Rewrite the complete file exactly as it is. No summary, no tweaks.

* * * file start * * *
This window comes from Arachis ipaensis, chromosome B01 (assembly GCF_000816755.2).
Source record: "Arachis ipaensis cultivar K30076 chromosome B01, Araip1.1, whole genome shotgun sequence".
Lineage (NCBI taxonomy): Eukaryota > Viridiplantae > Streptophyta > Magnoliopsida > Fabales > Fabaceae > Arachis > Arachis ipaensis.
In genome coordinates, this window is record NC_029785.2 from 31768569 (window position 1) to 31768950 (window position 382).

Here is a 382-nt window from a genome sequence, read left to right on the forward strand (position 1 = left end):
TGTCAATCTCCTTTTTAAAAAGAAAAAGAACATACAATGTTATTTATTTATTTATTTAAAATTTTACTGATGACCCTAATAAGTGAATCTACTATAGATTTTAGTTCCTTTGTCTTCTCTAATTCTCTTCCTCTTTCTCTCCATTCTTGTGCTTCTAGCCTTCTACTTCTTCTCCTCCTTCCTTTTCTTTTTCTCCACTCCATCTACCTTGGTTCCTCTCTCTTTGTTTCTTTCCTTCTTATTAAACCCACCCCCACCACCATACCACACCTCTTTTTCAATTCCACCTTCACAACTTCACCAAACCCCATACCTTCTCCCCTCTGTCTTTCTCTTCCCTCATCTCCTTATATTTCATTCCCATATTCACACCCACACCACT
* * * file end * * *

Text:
This window comes from Arachis ipaensis, chromosome B01 (assembly GCF_000816755.2).
Source record: "Arachis ipaensis cultivar K30076 chromosome B01, Araip1.1, whole genome shotgun sequence".
Lineage (NCBI taxonomy): Eukaryota > Viridiplantae > Streptophyta > Magnoliopsida > Fabales > Fabaceae > Arachis > Arachis ipaensis.
In genome coordinates, this window is record NC_029785.2 from 31768569 (window position 1) to 31768950 (window position 382).

Here is a 382-nt window from a genome sequence, read left to right on the forward strand (position 1 = left end):
TGTCAATCTCCTTTTTAAAAAGAAAAAGAACATACAATGTTATTTATTTATTTATTTAAAATTTTACTGATGACCCTAATAAGTGAATCTACTATAGATTTTAGTTCCTTTGTCTTCTCTAATTCTCTTCCTCTTTCTCTCCATTCTTGTGCTTCTAGCCTTCTACTTCTTCTCCTCCTTCCTTTTCTTTTTCTCCACTCCATCTACCTTGGTTCCTCTCTCTTTGTTTCTTTCCTTCTTATTAAACCCACCCCCACCACCATACCACACCTCTTTTTCAATTCCACCTTCACAACTTCACCAAACCCCATACCTTCTCCCCTCTGTCTTTCTCTTCCCTCATCTCCTTATATTTCATTCCCATATTCACACCCACACCACT